There’s more to basketball than scoring, says former Chicago Bull Joakim Noah in Jr. NBA Clinic

Published June 30, 2024, 9:00 PMNBA.com Philippines Staff

Joakim Noah stressed the importance of work ethic throughout the Jr. NBA Clinic on Sunday, June 30. Photo (c) Jan Ballesteros/One Sports

There’s no easy path to the NBA, even for former Chicago Bull Joakim Noah.

That’s why Noah couldn't stress enough the importance of work ethic when he faced 50 aspiring professional basketball players in the Jr. NBA Clinic at the Gatorade Hoops Centre in Mandaluyong on Sunday, June 30.

Noah himself was known to be one of the hardest workers in the NBA. The 2014 Defensive Player of the Year and former All-NBA First team member attested to that.

According to Noah, there’s more to basketball than scoring and highlight-worthy finishes.

“Not everybody is gonna be Kobe Bryant. Not everybody is gonna be the superstar. What do you do to effect winning the game?” he told the young Filipino cagers in between drills also facilitated by coach Natalia Andre.

“This is a team sport. Sometimes you have to sacrifice. It’s not really about scoring. Sometimes it’s playing good defense. Sometimes it’s about being a good teammate.”

Joakim's insights come from a good place, as his father Yannick, the 1983 French Open winner, instilled his values at such a young age.

Growing up, Yannick helped Joakim understand what it took to be great at something, regardless of sports. Noah used that blueprint to succeed in basketball.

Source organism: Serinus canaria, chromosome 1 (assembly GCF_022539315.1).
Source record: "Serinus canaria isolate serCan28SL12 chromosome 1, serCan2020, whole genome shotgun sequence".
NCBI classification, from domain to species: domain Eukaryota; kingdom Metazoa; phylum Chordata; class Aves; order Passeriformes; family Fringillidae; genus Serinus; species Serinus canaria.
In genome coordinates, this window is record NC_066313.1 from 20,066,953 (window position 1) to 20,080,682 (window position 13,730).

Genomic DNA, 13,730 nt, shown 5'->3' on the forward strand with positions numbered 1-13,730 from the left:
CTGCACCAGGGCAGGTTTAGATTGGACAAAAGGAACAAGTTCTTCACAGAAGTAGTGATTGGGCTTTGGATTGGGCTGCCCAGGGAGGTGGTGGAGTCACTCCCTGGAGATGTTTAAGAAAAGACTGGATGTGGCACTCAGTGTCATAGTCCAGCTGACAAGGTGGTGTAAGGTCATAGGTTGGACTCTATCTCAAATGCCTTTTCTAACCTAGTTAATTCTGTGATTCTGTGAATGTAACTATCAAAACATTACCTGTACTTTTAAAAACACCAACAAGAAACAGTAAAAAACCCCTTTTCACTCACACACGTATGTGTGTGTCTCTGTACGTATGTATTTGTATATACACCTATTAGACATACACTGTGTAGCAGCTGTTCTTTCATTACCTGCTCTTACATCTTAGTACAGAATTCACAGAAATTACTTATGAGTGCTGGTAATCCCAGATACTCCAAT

“Being a professional athlete is not just practicing a couple of hours a day. It’s what you eat for breakfast, going to be early, taking away all the socializing and focusing on your dream,” Noah later told reporters.

“You have to be a little bit selfish to do that. It’s not easy… it definitely shaped me because I wanted to be my own man really bad.”

The work didn’t stop for Joakim after he was drafted ninth overall in the NBA in 2007 following a stellar college career.

The New York-born cager teammed up with NBA great and MVP Derrick Rose, Luol Deng, and Jimmy Butler in strong Bulls teams, a run he described as “some of the best times of my life.”

The Bulls were a contender year in and year out. Unfortunately, injuries prevented them from reaching their ultimate goal.

The two-time NCAA champion with the Florida Gators ended up without a ring after 13-year NBA career that also saw him make the All-Star team twice.

He didn’t mind. After all, there are things more important than winning and losing.

“Not everybody here is gonna be in the NBA but the reality is what basketball is gonna teach you is values," Noah said.

"Values you can use throughout your life. That’s more important than winning and losing a basketball game."